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AISES - American Indian Science and Engineering Society


The American Indian Science & Engineering Society was founded in 1977 at the University of Oklahoma by a group of American Indian scientists, engineers, and educators. In view of low college enrollment and graduation rates among the high dropout rates of American Indians compared with all other ethnic groups within the united States, and the severe under-representation of American Indians in the science and engineering fields, these Native American professionals resolved to create an organization that would identify and remove the barriers to academic success for Native American students.

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DiscoverE Girl Day


Introduce a Girl to Engineering Day (Girl Day) helps focus a growing movement to inspire girls’ futures so they learn they have a place in engineering a better world. In just one day you can make a difference by sharing your knowledge, experience, and some fun! Give girls the chance to think like an engineer and you’ll be amazed at what you learn!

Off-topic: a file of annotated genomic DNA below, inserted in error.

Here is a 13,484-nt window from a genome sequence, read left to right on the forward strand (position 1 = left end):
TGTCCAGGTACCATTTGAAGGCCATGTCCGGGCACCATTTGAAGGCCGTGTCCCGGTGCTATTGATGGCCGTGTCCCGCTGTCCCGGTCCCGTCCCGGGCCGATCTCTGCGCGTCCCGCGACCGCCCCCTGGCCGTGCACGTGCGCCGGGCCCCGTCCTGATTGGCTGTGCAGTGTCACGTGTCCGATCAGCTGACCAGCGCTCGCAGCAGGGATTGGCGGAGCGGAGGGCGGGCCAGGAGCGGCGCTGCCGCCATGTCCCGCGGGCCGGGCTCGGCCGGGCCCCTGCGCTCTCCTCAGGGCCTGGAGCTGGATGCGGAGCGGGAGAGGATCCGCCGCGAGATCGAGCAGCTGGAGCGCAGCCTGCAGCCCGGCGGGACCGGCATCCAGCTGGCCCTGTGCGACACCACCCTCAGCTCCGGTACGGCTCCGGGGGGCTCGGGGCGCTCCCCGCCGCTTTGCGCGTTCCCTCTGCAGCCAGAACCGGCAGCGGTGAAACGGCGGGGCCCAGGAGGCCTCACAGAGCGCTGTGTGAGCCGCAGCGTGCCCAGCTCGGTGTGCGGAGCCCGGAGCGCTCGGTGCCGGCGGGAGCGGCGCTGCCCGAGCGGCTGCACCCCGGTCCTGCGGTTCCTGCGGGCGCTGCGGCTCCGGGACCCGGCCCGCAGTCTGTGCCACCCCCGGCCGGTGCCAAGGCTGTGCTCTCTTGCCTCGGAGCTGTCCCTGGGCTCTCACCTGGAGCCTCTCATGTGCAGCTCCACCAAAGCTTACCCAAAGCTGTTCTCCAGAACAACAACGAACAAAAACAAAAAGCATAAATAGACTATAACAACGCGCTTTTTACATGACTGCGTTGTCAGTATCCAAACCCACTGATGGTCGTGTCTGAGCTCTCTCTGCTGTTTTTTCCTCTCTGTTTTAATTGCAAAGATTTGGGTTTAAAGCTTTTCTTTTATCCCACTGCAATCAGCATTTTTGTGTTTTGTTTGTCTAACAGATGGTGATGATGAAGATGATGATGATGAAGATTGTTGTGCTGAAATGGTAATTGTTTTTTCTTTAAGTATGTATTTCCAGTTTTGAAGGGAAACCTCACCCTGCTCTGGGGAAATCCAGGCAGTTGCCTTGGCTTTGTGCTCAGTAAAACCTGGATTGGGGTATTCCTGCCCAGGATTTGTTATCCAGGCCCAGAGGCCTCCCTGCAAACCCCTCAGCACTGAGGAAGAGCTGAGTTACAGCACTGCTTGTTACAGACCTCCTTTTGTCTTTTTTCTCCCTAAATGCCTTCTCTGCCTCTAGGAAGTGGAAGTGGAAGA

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Engineer Girl


The EngineerGirl website is designed to bring national attention to the exciting opportunities that engineering represents for girls and women...Engineering and engineers are central to the process of innovation, and innovation drives economic growth.  Diversity of thought is crucial to creativity, and by leaving women out of the process of innovation we lose a key component of diversity and stifle innovation.  We want the creative problem-solvers of tomorrow to fully represent the world's population, because they will be the ones to ensure our health, happiness, and safety in years to come.

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NAE Grand Challenges for Engineering